Apple has decided against using Intel as its 5G modem manufacturer for 2020 iPhones, according to a report from CTech.
The publication, which said it reviewed internal company communications from Intel, reported that after being dealt the blow, the chipmaker halted development of the modem — codenamed ‘Sunny Peak’ — and disbanded the team.
Apple has not publicly responded to the report. Intel told MobileSyrup via email: “Intel’s 5G customer engagements and roadmap have not changed for 2018 through 2020. We remain committed to our 5G plans and projects.”
In the internal communications, Intel speculated that Apple’s decision was the result of “many factors,” including the introduction of WiGig, a new multi-gigabit Wi-Fi standard.
In a June Bloomberg report, an analyst suggested Apple could replace Intel with chips from MediaTek. Additionally, a previous report stated that Apple is working to create its own chips for Mac computers, phasing out Intel’s chips.
If true, none of this is very good news for Intel, however, the CTech‘s report says the company intends to further improve its 5G modem in an effort to get the modem into Apple’s 2022 mobile devices. On its side is Apple’s quarrelsome relationship with Qualcomm, which has traditionally been a supplier of modems for Apple and has announced several 5G development milestones already.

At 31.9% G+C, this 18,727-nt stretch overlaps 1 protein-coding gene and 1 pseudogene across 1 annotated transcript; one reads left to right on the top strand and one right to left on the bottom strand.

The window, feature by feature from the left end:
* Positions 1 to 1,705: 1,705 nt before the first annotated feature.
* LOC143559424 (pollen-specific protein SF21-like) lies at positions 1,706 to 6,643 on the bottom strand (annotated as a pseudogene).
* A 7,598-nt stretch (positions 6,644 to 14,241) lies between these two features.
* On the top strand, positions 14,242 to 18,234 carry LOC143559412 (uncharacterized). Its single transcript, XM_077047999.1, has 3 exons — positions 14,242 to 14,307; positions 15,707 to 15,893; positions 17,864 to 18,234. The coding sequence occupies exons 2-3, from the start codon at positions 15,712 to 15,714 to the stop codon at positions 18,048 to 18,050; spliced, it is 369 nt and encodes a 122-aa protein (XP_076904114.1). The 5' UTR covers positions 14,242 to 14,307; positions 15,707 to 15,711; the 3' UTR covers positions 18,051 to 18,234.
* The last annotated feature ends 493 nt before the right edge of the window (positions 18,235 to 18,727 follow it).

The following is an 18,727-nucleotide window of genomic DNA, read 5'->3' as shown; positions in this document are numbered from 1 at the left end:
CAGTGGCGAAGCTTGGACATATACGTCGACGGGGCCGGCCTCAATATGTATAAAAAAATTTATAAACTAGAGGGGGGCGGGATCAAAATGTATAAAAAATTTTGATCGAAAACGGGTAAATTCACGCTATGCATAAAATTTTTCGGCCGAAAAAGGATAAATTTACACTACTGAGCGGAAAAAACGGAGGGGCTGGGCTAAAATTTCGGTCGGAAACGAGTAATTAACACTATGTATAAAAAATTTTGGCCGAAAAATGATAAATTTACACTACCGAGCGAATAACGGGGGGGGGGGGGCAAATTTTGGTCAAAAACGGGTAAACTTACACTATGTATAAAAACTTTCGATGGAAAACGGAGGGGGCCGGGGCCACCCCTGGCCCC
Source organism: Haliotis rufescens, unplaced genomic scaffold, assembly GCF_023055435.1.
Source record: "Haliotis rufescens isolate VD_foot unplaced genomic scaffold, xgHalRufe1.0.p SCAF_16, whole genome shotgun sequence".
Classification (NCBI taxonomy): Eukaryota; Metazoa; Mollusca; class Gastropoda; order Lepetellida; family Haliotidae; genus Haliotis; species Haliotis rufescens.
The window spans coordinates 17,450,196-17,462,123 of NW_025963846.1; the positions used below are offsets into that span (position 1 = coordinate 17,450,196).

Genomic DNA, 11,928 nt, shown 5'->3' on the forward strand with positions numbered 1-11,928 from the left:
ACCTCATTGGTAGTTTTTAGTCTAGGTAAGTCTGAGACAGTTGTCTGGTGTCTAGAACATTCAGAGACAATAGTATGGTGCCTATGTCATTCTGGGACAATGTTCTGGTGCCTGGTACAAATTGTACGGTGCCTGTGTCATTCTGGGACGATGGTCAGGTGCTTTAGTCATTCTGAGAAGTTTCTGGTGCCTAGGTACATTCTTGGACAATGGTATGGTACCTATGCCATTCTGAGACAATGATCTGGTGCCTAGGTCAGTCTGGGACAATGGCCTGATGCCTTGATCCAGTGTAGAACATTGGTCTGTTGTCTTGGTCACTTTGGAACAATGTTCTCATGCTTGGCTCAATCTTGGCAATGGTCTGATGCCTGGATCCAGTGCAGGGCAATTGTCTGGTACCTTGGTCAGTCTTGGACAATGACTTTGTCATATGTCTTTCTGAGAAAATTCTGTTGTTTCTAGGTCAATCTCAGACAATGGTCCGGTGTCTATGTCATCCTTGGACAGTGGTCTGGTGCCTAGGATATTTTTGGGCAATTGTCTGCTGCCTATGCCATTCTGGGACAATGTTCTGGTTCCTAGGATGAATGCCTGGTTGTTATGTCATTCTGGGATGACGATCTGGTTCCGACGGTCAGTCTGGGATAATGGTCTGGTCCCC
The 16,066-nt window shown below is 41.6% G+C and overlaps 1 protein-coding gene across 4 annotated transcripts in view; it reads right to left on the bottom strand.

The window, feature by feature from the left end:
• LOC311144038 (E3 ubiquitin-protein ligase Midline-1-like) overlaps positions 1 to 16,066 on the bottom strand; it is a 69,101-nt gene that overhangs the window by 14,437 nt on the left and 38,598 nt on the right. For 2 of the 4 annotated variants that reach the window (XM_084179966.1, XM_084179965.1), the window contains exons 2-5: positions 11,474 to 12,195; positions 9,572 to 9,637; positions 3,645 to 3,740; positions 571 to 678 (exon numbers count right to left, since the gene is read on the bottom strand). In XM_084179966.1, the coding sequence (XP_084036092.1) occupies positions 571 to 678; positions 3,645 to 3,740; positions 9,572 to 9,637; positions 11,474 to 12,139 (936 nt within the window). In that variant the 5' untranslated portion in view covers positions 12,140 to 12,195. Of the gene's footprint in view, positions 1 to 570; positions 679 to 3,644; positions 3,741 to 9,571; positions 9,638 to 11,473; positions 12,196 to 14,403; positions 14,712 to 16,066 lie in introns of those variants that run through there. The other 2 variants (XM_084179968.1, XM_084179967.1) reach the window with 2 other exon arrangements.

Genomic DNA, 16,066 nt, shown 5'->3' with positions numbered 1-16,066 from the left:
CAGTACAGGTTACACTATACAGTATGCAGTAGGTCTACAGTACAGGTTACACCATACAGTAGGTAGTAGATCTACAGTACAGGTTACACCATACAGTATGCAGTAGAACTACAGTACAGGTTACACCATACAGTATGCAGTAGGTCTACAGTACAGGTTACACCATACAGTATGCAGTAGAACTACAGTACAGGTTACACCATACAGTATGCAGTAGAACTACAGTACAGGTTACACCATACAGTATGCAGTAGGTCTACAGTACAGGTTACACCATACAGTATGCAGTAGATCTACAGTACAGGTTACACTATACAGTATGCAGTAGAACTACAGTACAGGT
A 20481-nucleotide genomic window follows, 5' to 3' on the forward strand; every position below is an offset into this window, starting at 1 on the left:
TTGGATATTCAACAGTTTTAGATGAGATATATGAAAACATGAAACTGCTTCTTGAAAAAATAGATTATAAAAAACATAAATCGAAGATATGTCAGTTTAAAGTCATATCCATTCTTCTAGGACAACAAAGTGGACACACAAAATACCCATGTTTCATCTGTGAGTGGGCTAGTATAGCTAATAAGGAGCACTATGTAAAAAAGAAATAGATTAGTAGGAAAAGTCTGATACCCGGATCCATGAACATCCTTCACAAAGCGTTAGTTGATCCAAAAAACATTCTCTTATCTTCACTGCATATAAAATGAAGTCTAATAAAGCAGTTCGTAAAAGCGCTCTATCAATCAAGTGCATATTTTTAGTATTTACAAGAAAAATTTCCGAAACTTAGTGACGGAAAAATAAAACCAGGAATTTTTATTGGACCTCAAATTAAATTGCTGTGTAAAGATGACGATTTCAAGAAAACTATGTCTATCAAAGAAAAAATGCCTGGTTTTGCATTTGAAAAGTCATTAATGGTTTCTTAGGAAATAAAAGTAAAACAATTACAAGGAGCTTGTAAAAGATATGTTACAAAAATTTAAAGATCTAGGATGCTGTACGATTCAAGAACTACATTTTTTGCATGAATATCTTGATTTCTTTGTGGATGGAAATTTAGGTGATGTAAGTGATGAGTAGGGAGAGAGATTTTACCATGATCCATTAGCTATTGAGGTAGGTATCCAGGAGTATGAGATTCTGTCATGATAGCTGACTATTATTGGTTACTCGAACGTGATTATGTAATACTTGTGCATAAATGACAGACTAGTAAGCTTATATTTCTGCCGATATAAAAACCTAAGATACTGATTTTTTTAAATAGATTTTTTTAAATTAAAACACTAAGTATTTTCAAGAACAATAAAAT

Reports suggested Apple was ready to cut Qualcomm’s modems out of iPhones altogether this year, but a recently published article from Nikkei suggested Intel fell short of Apple’s needs, necessitating the use of Qualcomm chips.
5G, the next major wireless generation, is expected to begin arriving in wide-scale deployments in 2020, bringing with it multi-gigabit speeds and ultra-low latencies.
Update 7/6/2018: Intel provided comment to MobileSyrup, which has been added above.